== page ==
I roll about in my warm, cosy bed, enjoying the warmth and softness of the silky sheets, barely opening my eyes to the prickly morning sun rays. At the corner of my left eye, I see a white, fluffy figure laying on the floor, motionless.
I open my eyes wider against the piercing sun, an incredible feat on a rainy and cooling morning, but a lot easier with the motivation of finding out what caught my eye just moments before.
As I shift my awareness to the rhythmic, hypnotic sounds of rain drops pitter-pattering on the glass window just above my snug cradle to my vision, allowing my eyes to focus better on my surroundings, I found the culprit that piqued my curiosity in the early morning.
The desire to know, the temptation to unveil what’s underneath the drawn curtains, the interest in a deep topic not easily accessible to everyone – all of which can pose risks or even danger to the seeker.
Ironically, without curiosity, mankind wouldn’t have made inconceivable progress over the centuries and millennia. We wouldn’t be reaping the benefits of the curious minds of our past, inventing what we take for granted today, sometimes sacrificing their lives or that of others in the process.
Without the thirst for knowledge, humans wouldn’t have created language and the means of communication through writing, audio, visuals, experiences – you name it. Curiosity drives most of our day-to-day actions, both indirectly or directly.
We work for our pay cheque because we want to know what we can do with $X in our bank, the feeling of owning that shiny object we so long for, or buy the plane ticket to experience visiting a country to which we’ve never been.
We wake up feeling pumped and motivated to take on the day because we’re genuinely looking forward to what the day ahead holds for us, whether we’ll nail that big client pitch, win the lottery, or just seeing the person who brings a smile to your face just thinking of him or her.
The tiny white figure just lay in the corner of the room, not moving at all, seemingly lifeless, except for what looks like fur swaying in the gentle breeze of the monsoon season. I slowly scanned my surroundings, mindful not to make too abrupt movements while fixating my gaze at the figure at the corners of my eyes.
I gently creep out of my soft quilt and the weirdest thought ran through my mind at such a moment: what an adorable polka-dotted pattern! I brought my attention back to the figure, and realised it moved ever so slightly from just a second ago.
Taken aback and kicking myself up internally for getting distracted by some cutesy polka-dots, I stay absolutely still, not moving even a hair and just observe silently. Just as I’m gaining my composure to move towards the unknown figure, it suddenly flies up and onto the table in one swift motion.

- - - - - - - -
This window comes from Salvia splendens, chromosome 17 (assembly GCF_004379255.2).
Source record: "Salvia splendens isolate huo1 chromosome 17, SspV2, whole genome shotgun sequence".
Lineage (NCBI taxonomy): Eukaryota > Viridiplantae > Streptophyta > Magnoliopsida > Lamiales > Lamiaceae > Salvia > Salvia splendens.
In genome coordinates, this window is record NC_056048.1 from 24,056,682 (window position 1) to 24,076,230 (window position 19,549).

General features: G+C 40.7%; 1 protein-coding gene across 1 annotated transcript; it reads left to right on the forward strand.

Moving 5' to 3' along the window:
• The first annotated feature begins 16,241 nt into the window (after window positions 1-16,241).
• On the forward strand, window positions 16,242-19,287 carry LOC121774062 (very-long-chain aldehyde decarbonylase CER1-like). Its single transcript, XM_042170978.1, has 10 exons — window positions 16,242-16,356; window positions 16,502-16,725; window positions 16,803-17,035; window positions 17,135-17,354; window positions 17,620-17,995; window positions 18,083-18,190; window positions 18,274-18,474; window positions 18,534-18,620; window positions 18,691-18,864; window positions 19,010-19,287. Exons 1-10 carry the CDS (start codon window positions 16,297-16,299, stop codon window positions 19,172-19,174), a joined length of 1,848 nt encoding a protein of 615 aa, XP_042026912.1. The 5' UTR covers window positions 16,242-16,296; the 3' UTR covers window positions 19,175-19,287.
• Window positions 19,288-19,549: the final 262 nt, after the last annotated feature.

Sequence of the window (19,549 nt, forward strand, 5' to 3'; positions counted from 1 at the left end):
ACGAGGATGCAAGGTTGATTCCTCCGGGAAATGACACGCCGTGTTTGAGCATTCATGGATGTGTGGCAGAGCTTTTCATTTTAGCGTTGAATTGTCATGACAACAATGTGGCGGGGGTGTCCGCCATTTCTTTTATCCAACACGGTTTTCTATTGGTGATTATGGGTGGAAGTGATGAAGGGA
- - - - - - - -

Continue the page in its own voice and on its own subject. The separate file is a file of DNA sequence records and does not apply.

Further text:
Puzzled and a little unsettled at this point, noting that the nimble and small fluffy thing doesn’t have any eyes, or they don’t like eyes that move at all, I scramble to readjust my bearings again.
Terrified, but also curious of what it really is, I get ready to leap towards it to grab it. Just as I’m about to do that in that very moment, it shifted again, this time softly but almost instantly landing on the marble floor near the room’s entrance. I don’t wait any further and just dash to the door with all my strength, unaware of what lies ahead, but I just have to know.
Do you remember when was the last time something or someone scared you so deep into your bones, but yet there’s this overwhelmingly urge to find out what’s at the end of the tunnel, gnawing at your heart?
Most of us live our lives with little fear or discomfort – that’s a natural response any living being subconsciously gravitate towards. Who wouldn’t want to live without worrying about possibly getting eaten by a lion or having to set up camp at night in the jungle?
If we think about it, though, if the first humans weren’t curious enough to veer further into the wilderness in search of betterment, we wouldn’t be where we are today. Although danger lies ahead, the desire to know the rewards of overcoming the perilous unknown is just too strong for sentient beings – both humans and other living organisms – to resist.
As I slowly looked up, eyes bulging out to get a clear look, I saw her sitting on her favourite bamboo ottoman – Ada. As her smile widen at my apparently tensed up stance, I loosen my muscles and leap into her arms, purring while she strokes my recently trimmed fur from head to tail.
Ada bought a new cat toy for me and it’s clear she wanted to surprise me before I awake. Although I know now that it’s not a prey of sorts and it’s just Ada playing with me to see me chase the ever-elusive fluffy toy out of sport, I love it. Curiosity quickly became playfulness, which intersects with one another, don’t they?
As the day ends, and Ada retires to her bed beside my snug cradle, I wonder about the next curious thing that could pique my interest. Hopefully, soon, or better, just tomorrow.